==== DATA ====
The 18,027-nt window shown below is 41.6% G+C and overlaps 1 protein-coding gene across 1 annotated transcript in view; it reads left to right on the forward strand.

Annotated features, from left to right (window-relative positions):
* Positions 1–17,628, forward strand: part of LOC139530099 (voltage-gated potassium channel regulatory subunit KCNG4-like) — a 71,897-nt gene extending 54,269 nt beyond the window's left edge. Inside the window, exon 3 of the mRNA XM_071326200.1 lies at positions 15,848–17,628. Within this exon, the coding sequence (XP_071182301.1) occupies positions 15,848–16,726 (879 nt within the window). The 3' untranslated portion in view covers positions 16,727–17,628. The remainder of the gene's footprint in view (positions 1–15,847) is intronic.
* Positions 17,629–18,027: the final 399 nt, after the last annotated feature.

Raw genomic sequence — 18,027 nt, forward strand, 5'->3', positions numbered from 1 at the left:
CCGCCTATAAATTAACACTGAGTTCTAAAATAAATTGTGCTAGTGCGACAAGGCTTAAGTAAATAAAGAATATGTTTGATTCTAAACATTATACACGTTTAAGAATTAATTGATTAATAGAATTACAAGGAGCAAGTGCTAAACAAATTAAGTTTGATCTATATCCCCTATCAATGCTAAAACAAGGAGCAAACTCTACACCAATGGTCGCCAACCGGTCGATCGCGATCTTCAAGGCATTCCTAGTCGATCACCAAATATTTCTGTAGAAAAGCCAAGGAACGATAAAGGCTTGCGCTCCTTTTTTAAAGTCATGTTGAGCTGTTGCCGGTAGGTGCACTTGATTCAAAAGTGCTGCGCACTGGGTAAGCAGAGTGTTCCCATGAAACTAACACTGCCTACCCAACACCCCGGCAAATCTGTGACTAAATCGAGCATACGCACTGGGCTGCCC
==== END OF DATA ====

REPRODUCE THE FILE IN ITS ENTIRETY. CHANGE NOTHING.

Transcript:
The 18,027-nt window shown below is 41.6% G+C and overlaps 1 protein-coding gene across 1 annotated transcript in view; it reads left to right on the forward strand.

Annotated features, from left to right (window-relative positions):
* Positions 1–17,628, forward strand: part of LOC139530099 (voltage-gated potassium channel regulatory subunit KCNG4-like) — a 71,897-nt gene extending 54,269 nt beyond the window's left edge. Inside the window, exon 3 of the mRNA XM_071326200.1 lies at positions 15,848–17,628. Within this exon, the coding sequence (XP_071182301.1) occupies positions 15,848–16,726 (879 nt within the window). The 3' untranslated portion in view covers positions 16,727–17,628. The remainder of the gene's footprint in view (positions 1–15,847) is intronic.
* Positions 17,629–18,027: the final 399 nt, after the last annotated feature.

Raw genomic sequence — 18,027 nt, forward strand, 5'->3', positions numbered from 1 at the left:
CCGCCTATAAATTAACACTGAGTTCTAAAATAAATTGTGCTAGTGCGACAAGGCTTAAGTAAATAAAGAATATGTTTGATTCTAAACATTATACACGTTTAAGAATTAATTGATTAATAGAATTACAAGGAGCAAGTGCTAAACAAATTAAGTTTGATCTATATCCCCTATCAATGCTAAAACAAGGAGCAAACTCTACACCAATGGTCGCCAACCGGTCGATCGCGATCTTCAAGGCATTCCTAGTCGATCACCAAATATTTCTGTAGAAAAGCCAAGGAACGATAAAGGCTTGCGCTCCTTTTTTAAAGTCATGTTGAGCTGTTGCCGGTAGGTGCACTTGATTCAAAAGTGCTGCGCACTGGGTAAGCAGAGTGTTCCCATGAAACTAACACTGCCTACCCAACACCCCGGCAAATCTGTGACTAAATCGAGCATACGCACTGGGCTGCCC